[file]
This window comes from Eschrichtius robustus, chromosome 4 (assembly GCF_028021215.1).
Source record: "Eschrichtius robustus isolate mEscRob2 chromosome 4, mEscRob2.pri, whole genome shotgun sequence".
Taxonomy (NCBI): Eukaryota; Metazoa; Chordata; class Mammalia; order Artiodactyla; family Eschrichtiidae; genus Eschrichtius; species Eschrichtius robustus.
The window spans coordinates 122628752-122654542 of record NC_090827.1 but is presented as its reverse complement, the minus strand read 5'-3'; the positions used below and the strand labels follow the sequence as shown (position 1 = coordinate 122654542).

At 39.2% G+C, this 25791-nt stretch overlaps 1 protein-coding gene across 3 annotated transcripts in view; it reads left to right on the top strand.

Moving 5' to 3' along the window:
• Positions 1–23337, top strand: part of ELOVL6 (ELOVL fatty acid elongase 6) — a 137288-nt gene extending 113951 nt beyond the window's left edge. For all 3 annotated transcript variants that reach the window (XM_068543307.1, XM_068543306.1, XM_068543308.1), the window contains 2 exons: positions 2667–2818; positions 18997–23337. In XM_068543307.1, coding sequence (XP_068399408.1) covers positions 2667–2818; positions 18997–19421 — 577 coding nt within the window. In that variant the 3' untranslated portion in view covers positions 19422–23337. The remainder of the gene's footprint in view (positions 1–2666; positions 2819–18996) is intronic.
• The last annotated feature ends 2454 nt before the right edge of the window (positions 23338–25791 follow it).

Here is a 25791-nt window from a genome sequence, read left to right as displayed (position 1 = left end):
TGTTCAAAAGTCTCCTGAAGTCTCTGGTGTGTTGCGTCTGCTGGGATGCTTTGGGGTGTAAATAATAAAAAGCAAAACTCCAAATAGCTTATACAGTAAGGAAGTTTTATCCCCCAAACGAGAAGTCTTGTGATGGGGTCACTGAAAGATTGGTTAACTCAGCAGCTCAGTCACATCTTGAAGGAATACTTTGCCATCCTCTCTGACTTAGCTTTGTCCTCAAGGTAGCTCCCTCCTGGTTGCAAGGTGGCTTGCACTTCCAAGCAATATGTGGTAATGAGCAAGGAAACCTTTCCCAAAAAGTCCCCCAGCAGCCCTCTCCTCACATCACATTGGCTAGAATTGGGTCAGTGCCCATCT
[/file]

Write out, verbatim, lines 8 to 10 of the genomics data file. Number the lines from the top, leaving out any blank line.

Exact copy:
• The last annotated feature ends 2454 nt before the right edge of the window (positions 23338–25791 follow it).

Here is a 25791-nt window from a genome sequence, read left to right as displayed (position 1 = left end):
TGTTCAAAAGTCTCCTGAAGTCTCTGGTGTGTTGCGTCTGCTGGGATGCTTTGGGGTGTAAATAATAAAAAGCAAAACTCCAAATAGCTTATACAGTAAGGAAGTTTTATCCCCCAAACGAGAAGTCTTGTGATGGGGTCACTGAAAGATTGGTTAACTCAGCAGCTCAGTCACATCTTGAAGGAATACTTTGCCATCCTCTCTGACTTAGCTTTGTCCTCAAGGTAGCTCCCTCCTGGTTGCAAGGTGGCTTGCACTTCCAAGCAATATGTGGTAATGAGCAAGGAAACCTTTCCCAAAAAGTCCCCCAGCAGCCCTCTCCTCACATCACATTGGCTAGAATTGGGTCAGTGCCCATCT